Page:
SAN FRANCISCO - Money managers have flooded underwriters with requests for shares as Snap prepares to sell stock to the public for the first time. But should the small investor buy Snap on its first day of trading?
Be cautious, financial advisers warn. If individual investors who were not allocated shares in the initial public offering are determined to get a piece of the action, they should put only as much money into Snap as they would be comfortable seeing disappear, much like the messages on the company's Snapchat service.
Still, interest in the parent of Snapchat (SNAP) is high on Main Street, according to commission-free trading app Robinhood. It surveyed 6,000 of its customers and found 35% said they would definitely buy Snap and 35% said they might buy Snap, with a minority, 30%, saying they did not plan on investing in the company.
Buying into a high-profile Internet IPO can be an alluring but dicey proposition for mom-and-pop investors. For every Google, there's a Groupon, and for every Facebook, there's a Twitter. Those divergent paths as publicly traded companies can mean the difference between a good return and a pile of losses.
If a retail investor is going to participate, he or she should do so with a "limit order," says Lise Buyer, partner with IPO Advisory firm Class V Group.
"That means, each should pick a price that is the most he or she is willing to pay rather than put in an 'I will pay anything to own this' order," Buyer said. "A limit order helps reduce the risk from the common situation where a stock is being offered on the IPO at $X price, but right out of the gate shoots up to $2X before stabilizing below that level."
Most retail investors will not be allocated shares at the IPO price, so that uncapped offer can be filled well above the initial price. "It is the 'just get me in at any price' investor who often historically has had subsequent regrets," she says.
The big winners when the five-year-old Venice, Calif., company debuts on the New York Stock Exchange under the ticker symbol SNAP will be the Snap founders and venture capital investors. Snap shares priced at $17 a share Wednesday after the market closed and are expected to begin trading Thursday. That was slightly above the expected range of $14 to $16 a share, giving the company a valuation of about $24 billion.
The selling points: Snap's buzzy messaging app is popular with a demographic coveted by advertisers, smartphone-toting teens and young adults. Some 158 million people use Snapchat every day. The average 20-year-old spends about 30 minutes a day on the service. Snap is also growing quickly, generating revenue last year of $404.5 million, more than six times what it generated in 2015.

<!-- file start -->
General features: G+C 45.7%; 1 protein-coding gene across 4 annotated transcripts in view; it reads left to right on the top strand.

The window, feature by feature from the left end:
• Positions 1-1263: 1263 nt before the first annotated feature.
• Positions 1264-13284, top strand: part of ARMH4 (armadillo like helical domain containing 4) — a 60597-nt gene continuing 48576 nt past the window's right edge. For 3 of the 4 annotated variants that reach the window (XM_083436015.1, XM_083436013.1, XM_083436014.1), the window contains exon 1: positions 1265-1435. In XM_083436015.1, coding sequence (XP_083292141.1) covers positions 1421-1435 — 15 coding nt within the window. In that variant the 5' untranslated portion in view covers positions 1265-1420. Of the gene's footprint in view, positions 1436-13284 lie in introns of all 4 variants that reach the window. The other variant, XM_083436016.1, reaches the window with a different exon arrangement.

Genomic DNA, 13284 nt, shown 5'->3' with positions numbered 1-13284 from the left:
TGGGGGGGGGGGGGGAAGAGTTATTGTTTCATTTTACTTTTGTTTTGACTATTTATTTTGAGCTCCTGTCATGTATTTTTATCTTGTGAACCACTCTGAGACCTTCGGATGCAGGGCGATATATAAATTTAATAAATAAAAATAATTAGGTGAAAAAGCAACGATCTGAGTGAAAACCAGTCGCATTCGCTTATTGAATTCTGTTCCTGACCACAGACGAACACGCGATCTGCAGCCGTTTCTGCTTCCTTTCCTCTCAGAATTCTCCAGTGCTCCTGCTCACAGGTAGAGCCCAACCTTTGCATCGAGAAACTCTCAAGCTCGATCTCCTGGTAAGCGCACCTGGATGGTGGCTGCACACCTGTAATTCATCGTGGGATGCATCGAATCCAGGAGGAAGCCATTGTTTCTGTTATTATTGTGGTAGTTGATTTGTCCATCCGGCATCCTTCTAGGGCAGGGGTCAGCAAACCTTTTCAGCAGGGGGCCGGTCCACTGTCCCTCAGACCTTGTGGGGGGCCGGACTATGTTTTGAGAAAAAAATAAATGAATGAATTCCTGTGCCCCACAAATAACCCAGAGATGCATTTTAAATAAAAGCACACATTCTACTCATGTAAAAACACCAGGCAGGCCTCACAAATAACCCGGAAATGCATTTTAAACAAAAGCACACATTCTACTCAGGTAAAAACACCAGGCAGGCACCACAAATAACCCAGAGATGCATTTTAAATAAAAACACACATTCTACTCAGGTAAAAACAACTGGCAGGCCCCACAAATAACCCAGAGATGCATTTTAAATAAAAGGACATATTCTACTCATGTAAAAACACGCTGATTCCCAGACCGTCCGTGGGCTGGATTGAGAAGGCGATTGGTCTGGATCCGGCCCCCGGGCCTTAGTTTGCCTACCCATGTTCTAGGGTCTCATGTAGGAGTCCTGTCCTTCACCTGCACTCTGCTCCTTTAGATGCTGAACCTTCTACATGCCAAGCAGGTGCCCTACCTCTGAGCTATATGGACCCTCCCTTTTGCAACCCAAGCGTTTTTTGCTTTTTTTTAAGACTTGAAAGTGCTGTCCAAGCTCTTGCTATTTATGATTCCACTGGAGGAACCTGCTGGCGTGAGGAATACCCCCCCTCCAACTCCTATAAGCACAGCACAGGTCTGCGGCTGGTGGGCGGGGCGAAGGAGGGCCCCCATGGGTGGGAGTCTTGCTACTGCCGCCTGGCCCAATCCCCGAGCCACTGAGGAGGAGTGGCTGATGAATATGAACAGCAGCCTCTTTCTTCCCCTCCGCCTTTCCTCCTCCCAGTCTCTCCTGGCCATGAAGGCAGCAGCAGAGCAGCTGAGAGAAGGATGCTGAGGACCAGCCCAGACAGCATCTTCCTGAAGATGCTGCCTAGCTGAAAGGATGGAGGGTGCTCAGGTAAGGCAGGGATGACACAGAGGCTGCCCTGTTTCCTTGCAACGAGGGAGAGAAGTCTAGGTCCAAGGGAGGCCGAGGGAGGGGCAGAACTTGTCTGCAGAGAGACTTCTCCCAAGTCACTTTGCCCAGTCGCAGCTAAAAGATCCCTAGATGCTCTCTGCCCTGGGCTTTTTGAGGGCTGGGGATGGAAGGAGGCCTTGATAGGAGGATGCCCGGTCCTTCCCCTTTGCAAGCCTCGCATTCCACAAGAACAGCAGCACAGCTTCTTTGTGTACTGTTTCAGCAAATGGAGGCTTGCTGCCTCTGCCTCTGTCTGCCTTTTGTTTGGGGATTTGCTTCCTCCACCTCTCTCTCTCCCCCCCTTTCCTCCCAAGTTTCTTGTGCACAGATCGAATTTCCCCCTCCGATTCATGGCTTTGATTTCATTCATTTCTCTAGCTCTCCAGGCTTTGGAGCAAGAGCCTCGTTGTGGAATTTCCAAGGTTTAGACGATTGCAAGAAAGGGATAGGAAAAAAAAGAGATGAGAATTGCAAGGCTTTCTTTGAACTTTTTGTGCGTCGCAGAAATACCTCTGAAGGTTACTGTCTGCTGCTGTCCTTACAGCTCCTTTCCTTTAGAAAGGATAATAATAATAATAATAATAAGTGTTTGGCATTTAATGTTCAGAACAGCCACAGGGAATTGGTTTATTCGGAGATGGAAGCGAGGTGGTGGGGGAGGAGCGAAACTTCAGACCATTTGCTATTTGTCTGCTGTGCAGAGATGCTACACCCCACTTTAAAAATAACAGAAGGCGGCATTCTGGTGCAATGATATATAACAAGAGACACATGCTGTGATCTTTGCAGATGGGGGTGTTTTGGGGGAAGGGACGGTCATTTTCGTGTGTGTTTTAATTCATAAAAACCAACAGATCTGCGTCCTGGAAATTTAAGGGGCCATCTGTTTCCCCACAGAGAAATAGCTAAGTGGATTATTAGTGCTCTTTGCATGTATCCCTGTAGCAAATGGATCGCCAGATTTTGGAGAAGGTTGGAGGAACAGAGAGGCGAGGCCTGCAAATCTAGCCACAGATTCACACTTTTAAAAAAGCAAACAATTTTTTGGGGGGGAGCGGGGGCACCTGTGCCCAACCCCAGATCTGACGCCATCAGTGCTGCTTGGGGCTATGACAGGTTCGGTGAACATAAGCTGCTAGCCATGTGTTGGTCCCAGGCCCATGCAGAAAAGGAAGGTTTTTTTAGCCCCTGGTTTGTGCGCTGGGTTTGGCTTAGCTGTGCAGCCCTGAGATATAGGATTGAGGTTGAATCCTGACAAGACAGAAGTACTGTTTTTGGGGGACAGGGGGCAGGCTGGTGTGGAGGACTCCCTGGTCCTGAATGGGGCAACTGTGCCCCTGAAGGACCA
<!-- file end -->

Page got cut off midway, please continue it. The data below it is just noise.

On the downside, Snap is racking up losses. It lost $514.6 million in 2016, nearly 38% more than it lost in 2015. Overall Snapchat's audience is relatively small and growth in the number of daily users slowed toward the end of 2016. And, for all of Snapchat's popularity with young people, the messaging service has growing competition from Facebook, which is successfully copying its features, such as Stories on Instagram, which Facebook launched in August.
Another red flag for investors: Co-founders Evan Spiegel and Bobby Murphy control about 89% of the voting shares. Investors will have to be comfortable with the decisions those two make as Snap because they won't get any voting power along with shares they buy in the IPO.
And those are just a few of the reasons that Michael A. Yoshikami advises against snapping up Snap. He says investors should not be dazzled by the promise of high growth.
"If you want to take a gamble, you are welcome to throw money at it," said Yoshikami, CEO and founder of Destination Wealth Management in Walnut Creek, Calif. "But you won't be buying something with any reasonable, fundamental expectation of becoming the next Facebook."
Ken Marlin, founder and managing partner of Marlin & Associates in New York, says buying shares of Snap on the open market is exactly that: Gambling.
"This is entirely a bet on Snap's long-term future. It's a risky bet, with plenty of downside risk as well as plenty of upside potential if the bet pays off," Marlin said. "Retail investors should be wary. Spend what they would be willing to lose at a roulette table, no more."
Those who gamble sometimes win. Take Marlin's mother-in-law, who bought Facebook at around $38. It's now nearly $137. She has since sold some of her stake and is now playing with house money. Marlin, on the other hand, sat out the IPO.
"She’s happy," he said.